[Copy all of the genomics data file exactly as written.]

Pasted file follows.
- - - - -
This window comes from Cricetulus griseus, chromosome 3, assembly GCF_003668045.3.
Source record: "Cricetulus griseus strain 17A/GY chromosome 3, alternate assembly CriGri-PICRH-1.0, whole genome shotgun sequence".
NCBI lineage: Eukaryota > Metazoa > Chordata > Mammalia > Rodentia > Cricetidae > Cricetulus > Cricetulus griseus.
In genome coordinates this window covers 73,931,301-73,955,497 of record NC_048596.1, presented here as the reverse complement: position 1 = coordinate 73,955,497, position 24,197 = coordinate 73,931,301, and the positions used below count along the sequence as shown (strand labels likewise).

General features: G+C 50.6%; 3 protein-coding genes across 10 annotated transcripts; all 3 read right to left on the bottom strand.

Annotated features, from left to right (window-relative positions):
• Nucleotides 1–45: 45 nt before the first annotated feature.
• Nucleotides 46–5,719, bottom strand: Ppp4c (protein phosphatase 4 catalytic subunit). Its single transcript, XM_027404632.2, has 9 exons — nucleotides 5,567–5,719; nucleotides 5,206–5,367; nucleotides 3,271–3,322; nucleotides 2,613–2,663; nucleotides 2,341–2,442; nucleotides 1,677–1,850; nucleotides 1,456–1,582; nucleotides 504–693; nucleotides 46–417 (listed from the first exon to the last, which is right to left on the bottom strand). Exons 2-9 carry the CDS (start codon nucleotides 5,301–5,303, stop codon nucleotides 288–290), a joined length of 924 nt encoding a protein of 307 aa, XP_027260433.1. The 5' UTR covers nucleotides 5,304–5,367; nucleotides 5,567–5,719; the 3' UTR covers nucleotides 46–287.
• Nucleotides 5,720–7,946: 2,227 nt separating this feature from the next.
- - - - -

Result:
This window comes from Cricetulus griseus, chromosome 3, assembly GCF_003668045.3.
Source record: "Cricetulus griseus strain 17A/GY chromosome 3, alternate assembly CriGri-PICRH-1.0, whole genome shotgun sequence".
NCBI lineage: Eukaryota > Metazoa > Chordata > Mammalia > Rodentia > Cricetidae > Cricetulus > Cricetulus griseus.
In genome coordinates this window covers 73,931,301-73,955,497 of record NC_048596.1, presented here as the reverse complement: position 1 = coordinate 73,955,497, position 24,197 = coordinate 73,931,301, and the positions used below count along the sequence as shown (strand labels likewise).

General features: G+C 50.6%; 3 protein-coding genes across 10 annotated transcripts; all 3 read right to left on the bottom strand.

Annotated features, from left to right (window-relative positions):
• Nucleotides 1–45: 45 nt before the first annotated feature.
• Nucleotides 46–5,719, bottom strand: Ppp4c (protein phosphatase 4 catalytic subunit). Its single transcript, XM_027404632.2, has 9 exons — nucleotides 5,567–5,719; nucleotides 5,206–5,367; nucleotides 3,271–3,322; nucleotides 2,613–2,663; nucleotides 2,341–2,442; nucleotides 1,677–1,850; nucleotides 1,456–1,582; nucleotides 504–693; nucleotides 46–417 (listed from the first exon to the last, which is right to left on the bottom strand). Exons 2-9 carry the CDS (start codon nucleotides 5,301–5,303, stop codon nucleotides 288–290), a joined length of 924 nt encoding a protein of 307 aa, XP_027260433.1. The 5' UTR covers nucleotides 5,304–5,367; nucleotides 5,567–5,719; the 3' UTR covers nucleotides 46–287.
• Nucleotides 5,720–7,946: 2,227 nt separating this feature from the next.